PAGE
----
Please use this identifier to cite or link to this item: https://ahro.austin.org.au/austinjspui/handle/1/13547
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dc.contributor.authorYou, R Xen
dc.contributor.authorMcNeil, John Jen
dc.contributor.authorO'Malley, H Men
dc.contributor.authorDavis, S Men
dc.contributor.authorThrift, Amanda Gen
dc.contributor.authorDonnan, Geoffrey Aen
dc.date.accessioned2015-05-16T03:25:26Z
dc.date.available2015-05-16T03:25:26Z
dc.date.issued1997-10-01en
dc.identifier.citationStroke; A Journal of Cerebral Circulation; 28(10): 1913-8en
dc.identifier.govdoc9341695en
dc.identifier.otherPUBMEDen
dc.identifier.urihttp://ahro.austin.org.au/austinjspui/handle/1/13547en
dc.description.abstractStroke in the young is particularly tragic because of the potential for a lifetime of disablement. More than 10% of patients with stroke due to cerebral infarction are aged 55 years or younger. While a number of studies have addressed the issue of stroke mechanism in the young, quantitation of risk factors has rarely been undertaken. Given the importance of risk factor assessment in primary prevention, we aimed to assess this using case-control methodology in a hospital-based series and community-based control subjects.A total of 201 consecutive patients with first-onset stroke due to cerebral infarction aged 15 to 55 years (mean, 45.5 years) were accrued from four teaching hospitals during 1985 to 1992 and compared with their age- and sex-matched neighborhood controls. Information concerning potential risk factor exposure status was collected by structured questionnaire at interview. Stroke risks were estimated by calculating the odds ratios with multivariate logistic regression.Significantly increased risk of stroke was found among those with diabetes (odds ratio, 11.6 [95% confidence intervals, 1.2 to 115.2]), hypertension (6.8 [3.3 to 13.9]), heart disease (2.7 [1.1 to 6.4]), current cigarette smoking (2.5 [1.3, 5.0]), and long-term heavy alcohol consumption (> or = 60 g/d) (15.3 [1.0 to 232.0]). However, heavy alcohol ingestion (> or = 60 g) within 24 hours preceding stroke onset was not a risk factor (0.9 [0.3 to 3.4]).Diabetes, hypertension, heart disease, current smoking, and long-term heavy alcohol consumption are major risk factors for stroke in young adults. Given that the majority of these factors are either correctable or modifiable, prevention strategies may have the potential to reduce the impact of stroke in this age group.en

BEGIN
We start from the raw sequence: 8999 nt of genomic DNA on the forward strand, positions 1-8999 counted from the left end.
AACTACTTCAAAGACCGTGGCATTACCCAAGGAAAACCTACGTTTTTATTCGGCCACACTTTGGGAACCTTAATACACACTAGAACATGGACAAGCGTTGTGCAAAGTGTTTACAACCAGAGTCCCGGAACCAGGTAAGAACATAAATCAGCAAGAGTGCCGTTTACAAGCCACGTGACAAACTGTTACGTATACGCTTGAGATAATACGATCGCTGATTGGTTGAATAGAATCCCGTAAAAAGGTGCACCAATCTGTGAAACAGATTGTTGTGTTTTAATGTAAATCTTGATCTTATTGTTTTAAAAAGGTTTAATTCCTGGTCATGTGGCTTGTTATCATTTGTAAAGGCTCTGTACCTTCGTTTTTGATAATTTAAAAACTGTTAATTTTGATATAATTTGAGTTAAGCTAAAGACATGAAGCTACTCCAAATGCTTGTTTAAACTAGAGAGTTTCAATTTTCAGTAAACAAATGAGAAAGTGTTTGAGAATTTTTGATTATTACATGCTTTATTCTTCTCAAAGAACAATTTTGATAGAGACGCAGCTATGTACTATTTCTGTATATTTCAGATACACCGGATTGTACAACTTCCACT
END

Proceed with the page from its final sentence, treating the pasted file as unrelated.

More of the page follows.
dc.language.isoenen
dc.subject.otherAdolescenten
dc.subject.otherAdulten
dc.subject.otherAlcohol Drinking.epidemiologyen
dc.subject.otherCerebrovascular Disorders.epidemiologyen
dc.subject.otherDiabetes Mellitus.epidemiologyen
dc.subject.otherFemaleen
dc.subject.otherHeart Diseases.epidemiologyen
dc.subject.otherHumansen
dc.subject.otherHypertension.epidemiologyen
dc.subject.otherMaleen
dc.subject.otherMiddle Ageden
dc.subject.otherMultivariate Analysisen
dc.subject.otherOdds Ratioen
dc.subject.otherRisk Factorsen
dc.subject.otherSmoking.epidemiologyen
dc.titleRisk factors for stroke due to cerebral infarction in young adults.en
dc.typeJournal Articleen
dc.identifier.journaltitleStrokeen
dc.identifier.affiliationDepartment of Neurology, Austin and Repatriation Medical Centre, University of Melbourne, Heidelberg, Victoria, Australiaen
dc.description.pages1913-8en
dc.relation.urlhttps://pubmed.ncbi.nlm.nih.gov/9341695en
dc.type.austinJournal Articleen
item.openairecristypehttp://purl.org/coar/resource_type/c_18cf-
item.fulltextNo Fulltext-
item.cerifentitytypePublications-
item.grantfulltextnone-
item.languageiso639-1en-
item.openairetypeJournal Article-
crisitem.author.deptThe Florey Institute of Neuroscience and Mental Health-
Appears in Collections:Journal articles
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